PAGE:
The EO establishes that the policy of the Executive Branch is to support an open, secure, interoperable and reliable Internet while respecting privacy and guarding against fraud and theft. There is also language on growing and strengthening the cybersecurity workforce. The Secretaries of State, Treasury, Commerce, Homeland Security and Defense, the US Attorney General and the US Trade Representative, in coordination with the Director of National Intelligence, are slated to report to the President on strategic options for deterring adversaries and protecting against cybersecurity threats. There is also a requirement for the Secretaries of Treasury, Defense, State and Homeland Security, in coordination with the US Attorney General and the Director of the FBI, to submit reports to the President within 45 days on their international cybersecurity priorities, including investigation, attribution, information sharing, response, and capacity building. Within 90 days, the Secretary of State, in coordination with the previously mentioned department and agency heads, will produce an engagement strategy on international cybersecurity cooperation. This roadmap for establishing an international engagement strategy developed from interagency input has the potential to address the shortcomings in current international cybersecurity efforts.
Cybersecurity of federal networks
The EO states that the President will hold heads of Executive Branch agencies accountable for shortcomings in the management of cybersecurity risks to their agency and requires each head to implement risk management measures appropriate for the risk and magnitude of harm that would result from unauthorized access, use, disclosure, disruption, modification or destruction of IT and data.
The federal networks findings subsection has extensive discussion of IT and data vulnerabilities, which specifically calls out “antiquated and difficult-to-defend IT,” identifying as a weakness departments and agencies using outdated operating systems and hardware and the failure to implement vendor patches or to implement security configuration guidance. The subsection also incorporates the private sector risk management best practice of addressing cybersecurity with an enterprise-wide, cross-discipline team.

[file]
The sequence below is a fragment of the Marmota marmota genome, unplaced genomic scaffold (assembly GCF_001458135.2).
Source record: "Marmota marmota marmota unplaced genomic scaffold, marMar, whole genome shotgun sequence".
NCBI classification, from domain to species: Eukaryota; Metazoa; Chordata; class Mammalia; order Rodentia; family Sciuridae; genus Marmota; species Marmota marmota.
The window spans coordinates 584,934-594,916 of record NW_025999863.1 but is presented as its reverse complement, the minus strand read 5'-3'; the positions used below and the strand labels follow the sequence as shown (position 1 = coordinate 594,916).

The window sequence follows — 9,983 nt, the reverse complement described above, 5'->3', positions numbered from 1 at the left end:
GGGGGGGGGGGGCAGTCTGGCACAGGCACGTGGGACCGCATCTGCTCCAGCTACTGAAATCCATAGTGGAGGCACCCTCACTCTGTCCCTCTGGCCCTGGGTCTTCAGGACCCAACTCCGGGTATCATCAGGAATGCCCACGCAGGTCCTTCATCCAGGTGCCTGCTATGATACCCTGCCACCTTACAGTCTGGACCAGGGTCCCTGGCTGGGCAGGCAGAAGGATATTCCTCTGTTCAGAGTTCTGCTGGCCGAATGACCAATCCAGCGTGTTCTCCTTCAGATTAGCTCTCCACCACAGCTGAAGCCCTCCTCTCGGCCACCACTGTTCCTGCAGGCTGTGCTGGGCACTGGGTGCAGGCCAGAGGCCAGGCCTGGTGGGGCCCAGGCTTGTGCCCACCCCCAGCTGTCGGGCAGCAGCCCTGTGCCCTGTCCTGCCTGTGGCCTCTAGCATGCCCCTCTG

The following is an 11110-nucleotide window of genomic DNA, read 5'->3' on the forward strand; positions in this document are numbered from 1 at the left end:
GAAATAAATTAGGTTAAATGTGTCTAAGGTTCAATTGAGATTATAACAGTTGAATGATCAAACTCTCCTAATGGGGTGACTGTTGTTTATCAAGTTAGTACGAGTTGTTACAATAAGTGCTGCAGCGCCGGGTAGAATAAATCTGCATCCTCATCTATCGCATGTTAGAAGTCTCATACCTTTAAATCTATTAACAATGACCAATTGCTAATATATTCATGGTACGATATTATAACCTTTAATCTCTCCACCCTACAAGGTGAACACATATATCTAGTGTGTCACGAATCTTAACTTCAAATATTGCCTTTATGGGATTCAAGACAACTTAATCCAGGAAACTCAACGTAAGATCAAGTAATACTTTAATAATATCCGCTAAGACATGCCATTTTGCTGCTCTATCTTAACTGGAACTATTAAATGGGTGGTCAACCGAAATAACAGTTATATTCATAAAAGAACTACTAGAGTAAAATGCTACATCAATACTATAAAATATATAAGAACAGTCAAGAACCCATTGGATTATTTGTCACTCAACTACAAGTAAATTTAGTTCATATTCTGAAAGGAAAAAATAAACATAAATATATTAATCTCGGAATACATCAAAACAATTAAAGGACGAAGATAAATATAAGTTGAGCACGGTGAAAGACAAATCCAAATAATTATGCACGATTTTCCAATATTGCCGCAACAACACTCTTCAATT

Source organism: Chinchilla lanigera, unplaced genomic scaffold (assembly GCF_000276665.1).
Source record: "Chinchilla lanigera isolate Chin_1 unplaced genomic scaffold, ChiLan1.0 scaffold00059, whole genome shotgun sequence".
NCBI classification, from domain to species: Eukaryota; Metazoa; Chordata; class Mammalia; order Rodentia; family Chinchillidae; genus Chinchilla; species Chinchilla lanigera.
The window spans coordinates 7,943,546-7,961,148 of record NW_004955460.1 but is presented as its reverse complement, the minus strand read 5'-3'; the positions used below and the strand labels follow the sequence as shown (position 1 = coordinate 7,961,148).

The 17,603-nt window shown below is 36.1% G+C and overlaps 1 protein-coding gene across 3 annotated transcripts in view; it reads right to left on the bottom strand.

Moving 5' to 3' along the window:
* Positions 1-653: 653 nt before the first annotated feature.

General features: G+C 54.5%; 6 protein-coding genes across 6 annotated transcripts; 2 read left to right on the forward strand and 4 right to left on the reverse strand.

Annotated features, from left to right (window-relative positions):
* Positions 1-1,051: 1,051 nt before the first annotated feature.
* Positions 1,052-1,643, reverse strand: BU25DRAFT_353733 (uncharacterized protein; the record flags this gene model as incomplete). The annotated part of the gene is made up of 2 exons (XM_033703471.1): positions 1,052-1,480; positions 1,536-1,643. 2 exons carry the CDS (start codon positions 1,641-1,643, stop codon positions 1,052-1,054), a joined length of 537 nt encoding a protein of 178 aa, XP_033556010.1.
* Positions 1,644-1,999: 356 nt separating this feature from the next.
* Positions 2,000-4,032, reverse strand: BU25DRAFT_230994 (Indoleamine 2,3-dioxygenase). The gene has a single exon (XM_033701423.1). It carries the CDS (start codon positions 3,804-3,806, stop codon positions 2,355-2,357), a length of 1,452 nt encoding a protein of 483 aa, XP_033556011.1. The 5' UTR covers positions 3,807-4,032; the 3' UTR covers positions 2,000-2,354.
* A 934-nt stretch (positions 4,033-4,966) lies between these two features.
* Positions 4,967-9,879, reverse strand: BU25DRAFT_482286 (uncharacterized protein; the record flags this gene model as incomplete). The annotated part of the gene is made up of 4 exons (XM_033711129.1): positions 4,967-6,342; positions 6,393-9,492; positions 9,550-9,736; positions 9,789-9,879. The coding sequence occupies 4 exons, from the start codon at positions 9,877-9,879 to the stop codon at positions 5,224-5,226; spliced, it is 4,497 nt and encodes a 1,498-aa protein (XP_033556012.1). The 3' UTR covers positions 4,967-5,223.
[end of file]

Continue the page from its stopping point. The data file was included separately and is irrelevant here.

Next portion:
The EO requires Executive Branch agencies to use the NIST Cybersecurity Framework and to provide a report to DHS and OMB within 90 days of the EO on the agency’s risk management as of the date of the EO and its plan for implementing the Cybersecurity Framework. DHS and OMB are required to assess the reports within 60 days of receipt and report to the President with a plan to adequately protect the Executive Branch and to remedy any insufficiencies.
The EO establishes the policy of the Executive Branch to build and maintain a modern, secure and resilient IT architecture. The approach requires agency heads to “show preference” for shared IT services including email, cloud and cybersecurity services to the extent permitted by law. The Director of the American Technology Council, formed pursuant to a May 1 Executive Order and DHS in consultation with OMB are required to assess a consolidated network architecture and shared cybersecurity services. A consolidated network for federal agencies was proposed by the Cybersecurity Commission that provided recommendations to President Obama in December 2016 and followed on the Obama Administration policy on shared IT services issued in 2012.
The section of the EO on the cybersecurity of federal networks may ultimately result in new opportunities for government contractors that provide network, cloud and cybersecurity services.
 The use of the term IT in the EO is referring to the hardware, software, physical networks and devices of federal agencies rather than information technology as a CI sector.